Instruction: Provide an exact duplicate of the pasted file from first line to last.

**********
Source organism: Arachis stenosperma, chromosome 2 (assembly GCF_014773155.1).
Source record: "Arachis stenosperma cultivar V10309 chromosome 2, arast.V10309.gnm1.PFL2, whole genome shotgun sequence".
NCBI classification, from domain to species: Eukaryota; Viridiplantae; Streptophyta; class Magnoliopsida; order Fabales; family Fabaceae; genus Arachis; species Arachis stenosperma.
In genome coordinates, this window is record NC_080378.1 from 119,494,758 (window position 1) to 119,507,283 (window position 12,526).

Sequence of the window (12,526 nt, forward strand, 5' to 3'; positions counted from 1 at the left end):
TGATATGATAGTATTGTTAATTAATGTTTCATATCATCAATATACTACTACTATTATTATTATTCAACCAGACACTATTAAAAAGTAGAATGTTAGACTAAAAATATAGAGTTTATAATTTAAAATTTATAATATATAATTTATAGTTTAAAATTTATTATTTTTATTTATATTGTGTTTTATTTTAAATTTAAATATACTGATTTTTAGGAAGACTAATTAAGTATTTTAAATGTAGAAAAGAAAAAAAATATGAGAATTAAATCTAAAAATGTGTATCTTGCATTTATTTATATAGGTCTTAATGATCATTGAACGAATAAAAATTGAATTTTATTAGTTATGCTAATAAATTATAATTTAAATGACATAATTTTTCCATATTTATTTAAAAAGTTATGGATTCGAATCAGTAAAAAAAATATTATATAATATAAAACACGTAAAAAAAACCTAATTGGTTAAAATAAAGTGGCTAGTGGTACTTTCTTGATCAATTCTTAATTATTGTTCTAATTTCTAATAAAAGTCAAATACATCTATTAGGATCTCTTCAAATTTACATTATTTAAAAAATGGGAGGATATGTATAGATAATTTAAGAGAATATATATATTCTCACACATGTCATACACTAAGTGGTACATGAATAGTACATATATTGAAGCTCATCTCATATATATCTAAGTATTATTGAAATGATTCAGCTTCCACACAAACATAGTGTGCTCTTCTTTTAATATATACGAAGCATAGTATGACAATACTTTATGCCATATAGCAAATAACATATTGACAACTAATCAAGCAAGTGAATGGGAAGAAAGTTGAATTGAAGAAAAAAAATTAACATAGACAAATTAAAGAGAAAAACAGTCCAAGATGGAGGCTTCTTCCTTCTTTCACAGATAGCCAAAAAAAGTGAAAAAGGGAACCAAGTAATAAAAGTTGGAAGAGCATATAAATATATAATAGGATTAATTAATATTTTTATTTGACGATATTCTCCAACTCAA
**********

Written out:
Source organism: Arachis stenosperma, chromosome 2 (assembly GCF_014773155.1).
Source record: "Arachis stenosperma cultivar V10309 chromosome 2, arast.V10309.gnm1.PFL2, whole genome shotgun sequence".
NCBI classification, from domain to species: Eukaryota; Viridiplantae; Streptophyta; class Magnoliopsida; order Fabales; family Fabaceae; genus Arachis; species Arachis stenosperma.
In genome coordinates, this window is record NC_080378.1 from 119,494,758 (window position 1) to 119,507,283 (window position 12,526).

Sequence of the window (12,526 nt, forward strand, 5' to 3'; positions counted from 1 at the left end):
TGATATGATAGTATTGTTAATTAATGTTTCATATCATCAATATACTACTACTATTATTATTATTCAACCAGACACTATTAAAAAGTAGAATGTTAGACTAAAAATATAGAGTTTATAATTTAAAATTTATAATATATAATTTATAGTTTAAAATTTATTATTTTTATTTATATTGTGTTTTATTTTAAATTTAAATATACTGATTTTTAGGAAGACTAATTAAGTATTTTAAATGTAGAAAAGAAAAAAAATATGAGAATTAAATCTAAAAATGTGTATCTTGCATTTATTTATATAGGTCTTAATGATCATTGAACGAATAAAAATTGAATTTTATTAGTTATGCTAATAAATTATAATTTAAATGACATAATTTTTCCATATTTATTTAAAAAGTTATGGATTCGAATCAGTAAAAAAAATATTATATAATATAAAACACGTAAAAAAAACCTAATTGGTTAAAATAAAGTGGCTAGTGGTACTTTCTTGATCAATTCTTAATTATTGTTCTAATTTCTAATAAAAGTCAAATACATCTATTAGGATCTCTTCAAATTTACATTATTTAAAAAATGGGAGGATATGTATAGATAATTTAAGAGAATATATATATTCTCACACATGTCATACACTAAGTGGTACATGAATAGTACATATATTGAAGCTCATCTCATATATATCTAAGTATTATTGAAATGATTCAGCTTCCACACAAACATAGTGTGCTCTTCTTTTAATATATACGAAGCATAGTATGACAATACTTTATGCCATATAGCAAATAACATATTGACAACTAATCAAGCAAGTGAATGGGAAGAAAGTTGAATTGAAGAAAAAAAATTAACATAGACAAATTAAAGAGAAAAACAGTCCAAGATGGAGGCTTCTTCCTTCTTTCACAGATAGCCAAAAAAAGTGAAAAAGGGAACCAAGTAATAAAAGTTGGAAGAGCATATAAATATATAATAGGATTAATTAATATTTTTATTTGACGATATTCTCCAACTCAA